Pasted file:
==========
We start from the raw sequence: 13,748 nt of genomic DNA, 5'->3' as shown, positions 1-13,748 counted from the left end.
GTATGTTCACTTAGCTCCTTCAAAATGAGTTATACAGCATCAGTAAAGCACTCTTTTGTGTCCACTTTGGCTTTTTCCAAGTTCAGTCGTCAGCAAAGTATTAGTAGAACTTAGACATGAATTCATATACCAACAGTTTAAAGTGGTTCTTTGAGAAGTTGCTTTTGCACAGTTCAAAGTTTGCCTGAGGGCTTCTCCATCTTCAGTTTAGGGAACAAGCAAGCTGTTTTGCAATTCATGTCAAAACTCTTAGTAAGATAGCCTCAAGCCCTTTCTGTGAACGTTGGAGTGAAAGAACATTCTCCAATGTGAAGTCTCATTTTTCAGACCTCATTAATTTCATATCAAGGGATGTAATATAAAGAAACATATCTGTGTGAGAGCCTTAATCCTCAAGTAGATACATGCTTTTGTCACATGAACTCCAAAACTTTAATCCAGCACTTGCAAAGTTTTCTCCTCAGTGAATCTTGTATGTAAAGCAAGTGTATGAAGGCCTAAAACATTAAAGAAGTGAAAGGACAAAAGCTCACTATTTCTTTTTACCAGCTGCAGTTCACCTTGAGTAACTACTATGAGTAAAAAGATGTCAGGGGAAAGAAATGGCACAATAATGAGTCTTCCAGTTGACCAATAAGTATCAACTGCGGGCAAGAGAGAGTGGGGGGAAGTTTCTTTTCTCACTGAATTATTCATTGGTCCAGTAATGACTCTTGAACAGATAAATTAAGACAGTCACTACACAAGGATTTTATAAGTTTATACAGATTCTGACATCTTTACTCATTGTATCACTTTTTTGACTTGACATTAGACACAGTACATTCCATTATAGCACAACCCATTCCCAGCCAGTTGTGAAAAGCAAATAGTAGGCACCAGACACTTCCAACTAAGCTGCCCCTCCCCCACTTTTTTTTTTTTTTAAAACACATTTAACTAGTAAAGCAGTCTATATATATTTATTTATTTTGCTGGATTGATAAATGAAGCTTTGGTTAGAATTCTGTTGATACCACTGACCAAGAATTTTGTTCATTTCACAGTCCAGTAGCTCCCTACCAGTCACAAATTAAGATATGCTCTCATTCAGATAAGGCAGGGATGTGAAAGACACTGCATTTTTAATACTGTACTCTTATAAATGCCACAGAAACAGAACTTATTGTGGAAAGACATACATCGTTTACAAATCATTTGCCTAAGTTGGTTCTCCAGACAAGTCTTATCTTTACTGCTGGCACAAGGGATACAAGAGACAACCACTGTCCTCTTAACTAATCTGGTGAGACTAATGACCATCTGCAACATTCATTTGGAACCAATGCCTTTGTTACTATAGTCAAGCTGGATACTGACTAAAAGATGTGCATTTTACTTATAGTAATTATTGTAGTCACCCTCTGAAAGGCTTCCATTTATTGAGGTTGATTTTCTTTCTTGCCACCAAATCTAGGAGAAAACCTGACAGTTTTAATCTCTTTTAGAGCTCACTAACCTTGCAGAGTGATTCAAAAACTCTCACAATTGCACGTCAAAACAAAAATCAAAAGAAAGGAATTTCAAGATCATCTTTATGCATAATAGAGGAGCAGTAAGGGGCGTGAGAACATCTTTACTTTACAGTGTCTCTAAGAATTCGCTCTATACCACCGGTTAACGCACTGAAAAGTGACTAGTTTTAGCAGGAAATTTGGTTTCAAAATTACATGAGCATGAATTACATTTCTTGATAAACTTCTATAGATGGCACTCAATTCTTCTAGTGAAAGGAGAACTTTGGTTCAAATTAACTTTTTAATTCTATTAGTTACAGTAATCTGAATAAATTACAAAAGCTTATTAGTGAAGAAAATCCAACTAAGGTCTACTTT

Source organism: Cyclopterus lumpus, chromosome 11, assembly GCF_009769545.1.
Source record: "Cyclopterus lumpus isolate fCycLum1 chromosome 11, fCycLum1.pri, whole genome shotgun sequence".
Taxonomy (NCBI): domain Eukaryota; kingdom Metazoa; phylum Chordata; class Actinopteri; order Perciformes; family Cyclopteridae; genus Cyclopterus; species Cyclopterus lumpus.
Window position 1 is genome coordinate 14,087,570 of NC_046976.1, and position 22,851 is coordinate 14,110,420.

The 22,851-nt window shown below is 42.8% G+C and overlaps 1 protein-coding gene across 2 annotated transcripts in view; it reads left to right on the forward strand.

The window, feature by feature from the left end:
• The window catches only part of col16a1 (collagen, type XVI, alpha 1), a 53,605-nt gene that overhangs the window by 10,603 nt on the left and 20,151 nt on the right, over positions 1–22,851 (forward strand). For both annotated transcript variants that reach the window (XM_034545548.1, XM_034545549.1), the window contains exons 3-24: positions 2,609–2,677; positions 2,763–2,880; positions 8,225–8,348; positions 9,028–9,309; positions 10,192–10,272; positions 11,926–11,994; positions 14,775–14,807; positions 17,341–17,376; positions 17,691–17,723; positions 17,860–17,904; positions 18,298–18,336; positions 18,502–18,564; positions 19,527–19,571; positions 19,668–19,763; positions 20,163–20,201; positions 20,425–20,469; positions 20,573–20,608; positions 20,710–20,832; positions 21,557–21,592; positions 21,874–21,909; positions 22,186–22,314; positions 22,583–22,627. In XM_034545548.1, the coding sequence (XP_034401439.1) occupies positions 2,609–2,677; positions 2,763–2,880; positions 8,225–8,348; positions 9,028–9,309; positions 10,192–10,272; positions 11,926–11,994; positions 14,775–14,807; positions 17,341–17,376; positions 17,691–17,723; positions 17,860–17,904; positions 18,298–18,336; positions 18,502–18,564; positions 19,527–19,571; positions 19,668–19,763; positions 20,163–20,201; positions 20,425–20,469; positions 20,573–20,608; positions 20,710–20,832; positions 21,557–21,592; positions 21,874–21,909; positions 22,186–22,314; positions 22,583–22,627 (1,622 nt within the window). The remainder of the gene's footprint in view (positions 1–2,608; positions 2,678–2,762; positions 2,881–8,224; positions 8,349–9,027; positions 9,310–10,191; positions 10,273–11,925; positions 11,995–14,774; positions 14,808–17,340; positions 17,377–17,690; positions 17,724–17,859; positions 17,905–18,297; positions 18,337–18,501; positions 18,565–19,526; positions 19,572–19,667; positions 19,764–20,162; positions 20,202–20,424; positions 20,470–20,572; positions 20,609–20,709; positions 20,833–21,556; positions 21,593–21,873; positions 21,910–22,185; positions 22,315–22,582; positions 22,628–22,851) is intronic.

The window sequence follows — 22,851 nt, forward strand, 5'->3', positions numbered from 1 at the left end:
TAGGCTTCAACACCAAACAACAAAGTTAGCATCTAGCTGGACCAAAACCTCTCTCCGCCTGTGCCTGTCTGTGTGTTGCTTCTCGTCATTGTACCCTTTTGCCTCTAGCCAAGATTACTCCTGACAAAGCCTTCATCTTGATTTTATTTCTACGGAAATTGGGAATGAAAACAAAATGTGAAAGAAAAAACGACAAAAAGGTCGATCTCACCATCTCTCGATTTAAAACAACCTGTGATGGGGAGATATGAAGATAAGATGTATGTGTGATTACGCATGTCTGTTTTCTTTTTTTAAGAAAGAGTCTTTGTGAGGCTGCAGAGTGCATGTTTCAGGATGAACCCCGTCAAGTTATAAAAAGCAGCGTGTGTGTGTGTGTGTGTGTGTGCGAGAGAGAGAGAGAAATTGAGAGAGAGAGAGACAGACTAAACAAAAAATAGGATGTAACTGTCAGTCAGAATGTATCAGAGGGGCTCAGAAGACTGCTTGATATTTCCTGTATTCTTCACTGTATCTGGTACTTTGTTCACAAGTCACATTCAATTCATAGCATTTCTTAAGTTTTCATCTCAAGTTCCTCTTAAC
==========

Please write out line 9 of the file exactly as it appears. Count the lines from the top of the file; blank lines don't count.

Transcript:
• The window catches only part of col16a1 (collagen, type XVI, alpha 1), a 53,605-nt gene that overhangs the window by 10,603 nt on the left and 20,151 nt on the right, over positions 1–22,851 (forward strand). For both annotated transcript variants that reach the window (XM_034545548.1, XM_034545549.1), the window contains exons 3-24: positions 2,609–2,677; positions 2,763–2,880; positions 8,225–8,348; positions 9,028–9,309; positions 10,192–10,272; positions 11,926–11,994; positions 14,775–14,807; positions 17,341–17,376; positions 17,691–17,723; positions 17,860–17,904; positions 18,298–18,336; positions 18,502–18,564; positions 19,527–19,571; positions 19,668–19,763; positions 20,163–20,201; positions 20,425–20,469; positions 20,573–20,608; positions 20,710–20,832; positions 21,557–21,592; positions 21,874–21,909; positions 22,186–22,314; positions 22,583–22,627. In XM_034545548.1, the coding sequence (XP_034401439.1) occupies positions 2,609–2,677; positions 2,763–2,880; positions 8,225–8,348; positions 9,028–9,309; positions 10,192–10,272; positions 11,926–11,994; positions 14,775–14,807; positions 17,341–17,376; positions 17,691–17,723; positions 17,860–17,904; positions 18,298–18,336; positions 18,502–18,564; positions 19,527–19,571; positions 19,668–19,763; positions 20,163–20,201; positions 20,425–20,469; positions 20,573–20,608; positions 20,710–20,832; positions 21,557–21,592; positions 21,874–21,909; positions 22,186–22,314; positions 22,583–22,627 (1,622 nt within the window). The remainder of the gene's footprint in view (positions 1–2,608; positions 2,678–2,762; positions 2,881–8,224; positions 8,349–9,027; positions 9,310–10,191; positions 10,273–11,925; positions 11,995–14,774; positions 14,808–17,340; positions 17,377–17,690; positions 17,724–17,859; positions 17,905–18,297; positions 18,337–18,501; positions 18,565–19,526; positions 19,572–19,667; positions 19,764–20,162; positions 20,202–20,424; positions 20,470–20,572; positions 20,609–20,709; positions 20,833–21,556; positions 21,593–21,873; positions 21,910–22,185; positions 22,315–22,582; positions 22,628–22,851) is intronic.